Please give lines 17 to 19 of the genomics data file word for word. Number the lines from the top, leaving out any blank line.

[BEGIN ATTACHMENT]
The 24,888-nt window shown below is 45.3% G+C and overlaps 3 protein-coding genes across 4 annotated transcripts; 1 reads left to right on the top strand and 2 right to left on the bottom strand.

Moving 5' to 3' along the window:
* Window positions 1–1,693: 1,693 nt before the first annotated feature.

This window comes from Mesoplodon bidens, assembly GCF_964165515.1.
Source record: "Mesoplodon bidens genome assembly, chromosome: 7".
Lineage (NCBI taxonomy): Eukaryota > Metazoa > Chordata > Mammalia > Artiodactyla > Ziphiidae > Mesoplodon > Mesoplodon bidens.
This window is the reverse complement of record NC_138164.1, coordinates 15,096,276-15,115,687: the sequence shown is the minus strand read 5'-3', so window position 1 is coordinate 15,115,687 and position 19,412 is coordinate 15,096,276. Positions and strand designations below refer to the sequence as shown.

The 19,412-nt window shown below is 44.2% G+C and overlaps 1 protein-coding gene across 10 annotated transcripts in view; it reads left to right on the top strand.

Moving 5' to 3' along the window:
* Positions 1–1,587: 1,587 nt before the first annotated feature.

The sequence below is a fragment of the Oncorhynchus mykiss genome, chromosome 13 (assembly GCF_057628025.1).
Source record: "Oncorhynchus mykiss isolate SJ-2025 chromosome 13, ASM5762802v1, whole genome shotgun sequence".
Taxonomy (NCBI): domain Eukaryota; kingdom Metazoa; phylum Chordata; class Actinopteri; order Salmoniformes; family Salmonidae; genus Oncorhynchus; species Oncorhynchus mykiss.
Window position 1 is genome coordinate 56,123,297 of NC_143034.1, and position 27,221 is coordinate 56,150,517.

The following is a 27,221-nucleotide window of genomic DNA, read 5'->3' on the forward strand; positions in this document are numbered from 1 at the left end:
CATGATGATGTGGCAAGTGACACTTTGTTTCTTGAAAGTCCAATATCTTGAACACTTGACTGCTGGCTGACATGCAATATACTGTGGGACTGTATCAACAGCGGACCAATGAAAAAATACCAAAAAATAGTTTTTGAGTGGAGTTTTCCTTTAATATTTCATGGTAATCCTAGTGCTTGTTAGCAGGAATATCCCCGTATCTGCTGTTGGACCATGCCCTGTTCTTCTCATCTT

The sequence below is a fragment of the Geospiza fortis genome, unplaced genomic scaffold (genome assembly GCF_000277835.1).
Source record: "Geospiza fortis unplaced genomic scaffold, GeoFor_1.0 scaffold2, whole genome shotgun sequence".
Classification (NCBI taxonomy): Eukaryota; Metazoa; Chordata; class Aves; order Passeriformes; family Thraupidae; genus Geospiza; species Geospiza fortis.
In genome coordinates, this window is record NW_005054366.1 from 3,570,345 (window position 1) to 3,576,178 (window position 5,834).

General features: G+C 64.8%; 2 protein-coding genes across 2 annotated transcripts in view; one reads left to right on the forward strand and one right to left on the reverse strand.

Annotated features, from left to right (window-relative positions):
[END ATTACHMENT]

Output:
The sequence below is a fragment of the Geospiza fortis genome, unplaced genomic scaffold (genome assembly GCF_000277835.1).
Source record: "Geospiza fortis unplaced genomic scaffold, GeoFor_1.0 scaffold2, whole genome shotgun sequence".
Classification (NCBI taxonomy): Eukaryota; Metazoa; Chordata; class Aves; order Passeriformes; family Thraupidae; genus Geospiza; species Geospiza fortis.